Bridge collapse blame begins
MINNEAPOLIS – As questions mounted Monday about her political future and ability to lead the Minnesota Department of Transportation, Lt. Gov. Carol Molnau said she will not resign in the wake of the Interstate 35W bridge collapse.
“I have not offered my resignation nor do I think I’m going to do that,” said Molnau, who serves in a unique dual role as Gov. Tim Pawlenty’s second-in-command and state transportation commissioner.
Although last week’s transportation disaster occurred on her watch, Pawlenty defended her. “Yes. I think she’s doing a good job,” he said.
Molnau said she believes the people of Minnesota remain confident in MnDOT and its ability to safeguard the state’s bridges.
The rescue efforts, meanwhile, continued Monday as divers from the FBI arrived and the U.S. Navy brought an unmanned submarine to help find at least eight bodies believed missing in the Mississippi River.
The buzz over Molnau’s future began early Monday when State Senate Transportation Chairman Steve Murphy said in a Minnesota Public Radio interview that he lacked confidence in her leadership. Murphy said MnDOT “has not had an advocate at the top.”
Molnau is a longtime opponent of gas tax increases, whose proceeds would be dedicated to road and bridge construction and maintenance.
When asked whether he feels “confident that she can continue to do the job,” Murphy answered: “No.”
But Murphy shouldered some of the responsibility himself, pointing out that he was elected to the Legislature in 1992 along with Molnau and Pawlenty.
“For the last 15 years, we’ve failed to make headway on transportation issues with several people being culpable, myself included,” Murphy told the Star Tribune. “I just don’t think that right now, while we still have folks missing, we need to go through a finger-pointing exercise. I think that would be tacky.”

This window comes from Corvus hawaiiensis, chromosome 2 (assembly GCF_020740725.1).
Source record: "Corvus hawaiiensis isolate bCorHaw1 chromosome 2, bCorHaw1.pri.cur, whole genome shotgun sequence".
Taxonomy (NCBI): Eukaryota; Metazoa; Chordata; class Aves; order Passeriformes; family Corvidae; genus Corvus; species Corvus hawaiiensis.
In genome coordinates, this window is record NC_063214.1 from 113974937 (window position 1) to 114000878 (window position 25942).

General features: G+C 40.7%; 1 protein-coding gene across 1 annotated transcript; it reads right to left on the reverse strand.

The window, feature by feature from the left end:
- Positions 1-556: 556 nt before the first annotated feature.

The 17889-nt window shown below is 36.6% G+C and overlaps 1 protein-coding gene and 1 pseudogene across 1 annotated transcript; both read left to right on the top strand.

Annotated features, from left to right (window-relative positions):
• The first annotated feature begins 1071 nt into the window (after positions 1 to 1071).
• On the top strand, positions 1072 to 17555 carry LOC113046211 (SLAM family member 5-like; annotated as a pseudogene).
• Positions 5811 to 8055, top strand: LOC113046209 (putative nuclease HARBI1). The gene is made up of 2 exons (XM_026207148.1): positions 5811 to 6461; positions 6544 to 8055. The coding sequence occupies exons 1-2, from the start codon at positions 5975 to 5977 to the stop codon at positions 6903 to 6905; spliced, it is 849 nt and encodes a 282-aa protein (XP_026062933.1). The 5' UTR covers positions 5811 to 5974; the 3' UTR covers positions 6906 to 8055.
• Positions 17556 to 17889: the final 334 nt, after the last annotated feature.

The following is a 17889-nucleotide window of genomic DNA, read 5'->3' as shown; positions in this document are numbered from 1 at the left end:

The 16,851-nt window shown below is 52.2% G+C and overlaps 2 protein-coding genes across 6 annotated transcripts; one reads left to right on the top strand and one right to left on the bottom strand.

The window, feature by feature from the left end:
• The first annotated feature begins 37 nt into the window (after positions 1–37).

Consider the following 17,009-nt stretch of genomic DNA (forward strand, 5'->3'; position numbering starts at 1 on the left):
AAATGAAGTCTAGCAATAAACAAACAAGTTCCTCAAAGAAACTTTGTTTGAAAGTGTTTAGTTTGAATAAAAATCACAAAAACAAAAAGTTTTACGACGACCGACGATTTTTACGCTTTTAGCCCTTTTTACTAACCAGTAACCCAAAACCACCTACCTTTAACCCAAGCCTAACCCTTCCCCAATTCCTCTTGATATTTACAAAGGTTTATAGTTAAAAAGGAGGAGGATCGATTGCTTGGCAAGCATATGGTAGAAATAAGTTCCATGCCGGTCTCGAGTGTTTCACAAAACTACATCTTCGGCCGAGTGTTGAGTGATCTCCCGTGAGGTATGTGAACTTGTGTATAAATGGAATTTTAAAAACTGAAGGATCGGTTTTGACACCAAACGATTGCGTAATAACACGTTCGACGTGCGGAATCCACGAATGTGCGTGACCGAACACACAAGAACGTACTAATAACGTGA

David Gaither, chief of staff to Pawlenty until late 2006, said he fears Molnau could become a distraction as the transportation funding debate heads for a possible special session where legislators could enact the first gas-tax increase since 1988.
Gaither said in an interview that Molnau stepping aside “might be the right and most noble thing to do. The public has to come away with trust the government has their safety first and foremost and when in doubt, you must err on the side of caution.”
Asked Monday whether he still had confidence in Molnau as transportation commissioner, Pawlenty said anyone who would jump to the conclusion that Molnau’s job is at risk “should be cautious.”
Molnau continued to focus Monday on the task ahead of ensuring Minnesota bridges are safe. Almost 400 bridges in the state are considered a high priority for inspection, she said, because they have similar designs to the I-35W bridge or carry a high volume of traffic.
The inspection work on those bridges has not begun and MnDOT spokesman Bob McFarlin did not have a timeline but said: “I hope that will be soon.”
McFarlin also continued to decline comment on whether construction workers on the bridge on the days prior to the collapse reported the bridge was wobbling.
MnDOT tried to end speculation that the additional weight and vehicle traffic that the bridge has experienced since it opened in 1967 might have contributed to the collapse. Assistant State Engineer Gary Peterson said enough safety designs were built in to the original bridge to accommodate today’s traffic flows and commercial vehicles.